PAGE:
# Luzin separability principles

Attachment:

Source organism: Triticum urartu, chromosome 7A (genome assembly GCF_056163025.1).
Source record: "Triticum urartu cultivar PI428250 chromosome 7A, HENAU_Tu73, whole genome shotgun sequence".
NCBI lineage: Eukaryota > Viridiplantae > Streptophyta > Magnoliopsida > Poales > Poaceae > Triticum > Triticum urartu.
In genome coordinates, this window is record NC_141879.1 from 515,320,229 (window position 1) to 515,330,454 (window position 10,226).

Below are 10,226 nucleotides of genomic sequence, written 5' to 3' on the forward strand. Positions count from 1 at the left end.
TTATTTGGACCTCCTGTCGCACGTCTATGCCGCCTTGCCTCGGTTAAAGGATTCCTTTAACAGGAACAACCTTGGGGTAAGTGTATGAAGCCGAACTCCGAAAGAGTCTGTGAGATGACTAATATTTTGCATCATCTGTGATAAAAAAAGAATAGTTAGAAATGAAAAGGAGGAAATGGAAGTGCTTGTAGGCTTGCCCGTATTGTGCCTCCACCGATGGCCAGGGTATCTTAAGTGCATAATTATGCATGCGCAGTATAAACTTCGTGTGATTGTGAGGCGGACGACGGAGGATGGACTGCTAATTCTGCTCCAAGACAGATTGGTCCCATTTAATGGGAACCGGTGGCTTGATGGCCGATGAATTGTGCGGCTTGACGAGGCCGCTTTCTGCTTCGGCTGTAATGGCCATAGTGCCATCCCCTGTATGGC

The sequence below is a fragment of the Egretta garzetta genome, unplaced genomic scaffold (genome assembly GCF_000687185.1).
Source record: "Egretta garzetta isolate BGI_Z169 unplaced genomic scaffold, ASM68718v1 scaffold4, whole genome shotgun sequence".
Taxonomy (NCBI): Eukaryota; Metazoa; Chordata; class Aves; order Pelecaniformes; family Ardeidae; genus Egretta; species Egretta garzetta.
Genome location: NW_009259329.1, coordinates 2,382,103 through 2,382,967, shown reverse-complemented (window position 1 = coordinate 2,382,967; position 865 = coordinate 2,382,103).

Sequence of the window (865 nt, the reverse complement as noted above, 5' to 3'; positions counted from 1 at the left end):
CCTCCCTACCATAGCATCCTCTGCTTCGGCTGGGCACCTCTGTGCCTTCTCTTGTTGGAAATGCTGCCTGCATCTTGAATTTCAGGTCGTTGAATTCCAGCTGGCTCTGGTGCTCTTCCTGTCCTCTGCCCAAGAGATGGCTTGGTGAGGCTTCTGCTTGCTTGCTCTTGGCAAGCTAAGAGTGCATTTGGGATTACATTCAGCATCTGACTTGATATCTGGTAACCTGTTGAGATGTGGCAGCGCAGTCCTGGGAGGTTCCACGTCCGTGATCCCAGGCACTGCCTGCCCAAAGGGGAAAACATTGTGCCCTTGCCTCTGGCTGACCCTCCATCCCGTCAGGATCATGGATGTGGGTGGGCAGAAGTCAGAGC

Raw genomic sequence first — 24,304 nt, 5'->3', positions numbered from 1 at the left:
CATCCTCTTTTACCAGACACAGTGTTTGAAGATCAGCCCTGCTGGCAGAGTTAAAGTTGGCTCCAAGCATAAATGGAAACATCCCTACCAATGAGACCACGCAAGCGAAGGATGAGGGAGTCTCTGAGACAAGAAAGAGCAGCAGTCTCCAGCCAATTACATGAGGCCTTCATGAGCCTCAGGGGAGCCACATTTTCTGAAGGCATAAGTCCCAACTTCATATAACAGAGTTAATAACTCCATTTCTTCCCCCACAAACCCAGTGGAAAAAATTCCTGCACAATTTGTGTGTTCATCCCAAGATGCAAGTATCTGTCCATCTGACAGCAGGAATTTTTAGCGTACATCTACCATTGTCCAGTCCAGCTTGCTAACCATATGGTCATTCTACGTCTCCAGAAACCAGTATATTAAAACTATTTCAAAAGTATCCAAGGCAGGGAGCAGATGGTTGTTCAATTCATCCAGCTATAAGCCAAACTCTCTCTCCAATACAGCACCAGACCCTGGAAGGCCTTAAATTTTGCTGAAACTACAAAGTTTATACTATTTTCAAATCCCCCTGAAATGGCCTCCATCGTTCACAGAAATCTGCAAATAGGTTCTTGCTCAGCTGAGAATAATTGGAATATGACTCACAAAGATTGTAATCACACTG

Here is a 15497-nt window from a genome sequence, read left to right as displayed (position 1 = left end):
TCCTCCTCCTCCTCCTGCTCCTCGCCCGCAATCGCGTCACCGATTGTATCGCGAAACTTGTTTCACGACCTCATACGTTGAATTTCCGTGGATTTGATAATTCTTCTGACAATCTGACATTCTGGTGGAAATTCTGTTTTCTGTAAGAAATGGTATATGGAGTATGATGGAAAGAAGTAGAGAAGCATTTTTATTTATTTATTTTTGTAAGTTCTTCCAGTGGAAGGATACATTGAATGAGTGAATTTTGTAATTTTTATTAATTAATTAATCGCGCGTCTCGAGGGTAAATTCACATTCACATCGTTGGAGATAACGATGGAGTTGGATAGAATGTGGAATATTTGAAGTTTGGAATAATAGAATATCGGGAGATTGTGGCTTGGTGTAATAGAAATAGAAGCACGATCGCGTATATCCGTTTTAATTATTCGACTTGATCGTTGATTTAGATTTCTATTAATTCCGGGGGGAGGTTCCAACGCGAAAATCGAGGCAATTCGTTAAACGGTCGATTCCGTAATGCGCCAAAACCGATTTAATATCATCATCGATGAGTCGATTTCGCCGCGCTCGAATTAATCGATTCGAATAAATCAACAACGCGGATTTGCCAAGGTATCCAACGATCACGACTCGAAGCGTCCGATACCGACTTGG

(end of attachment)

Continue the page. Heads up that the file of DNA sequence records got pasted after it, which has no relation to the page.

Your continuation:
Two theorems in descriptive set theory, proved by N.N. Luzin in 1930 (see ). Two sets $E$ and $E_1$ without common points, lying in a Euclidean space, are called $B$-separable or Borel separable if there are two Borel sets $H$ and $H_1$ without common points containing $E$ and $E_1$, respectively. The first Luzin separation principle states that two disjoint analytic sets (cf. $\mathcal A$-set; Analytic set) are always $B$-separable. Since there are two disjoint co-analytic sets (cf. $C\mathcal A$-set) that are $B$-inseparable, the following definition makes sense: Two sets $E_1$ and $E_2$ without common points are separable by means of co-analytic sets if there are two disjoint sets $H_1$ and $H_2$ containing $E_1$ and $E_2$, respectively, each of which is a co-analytic set. Luzin's second separation principle asserts that if from two analytic sets one removes their common part, then the remaining parts are always separable by means of co-analytic sets.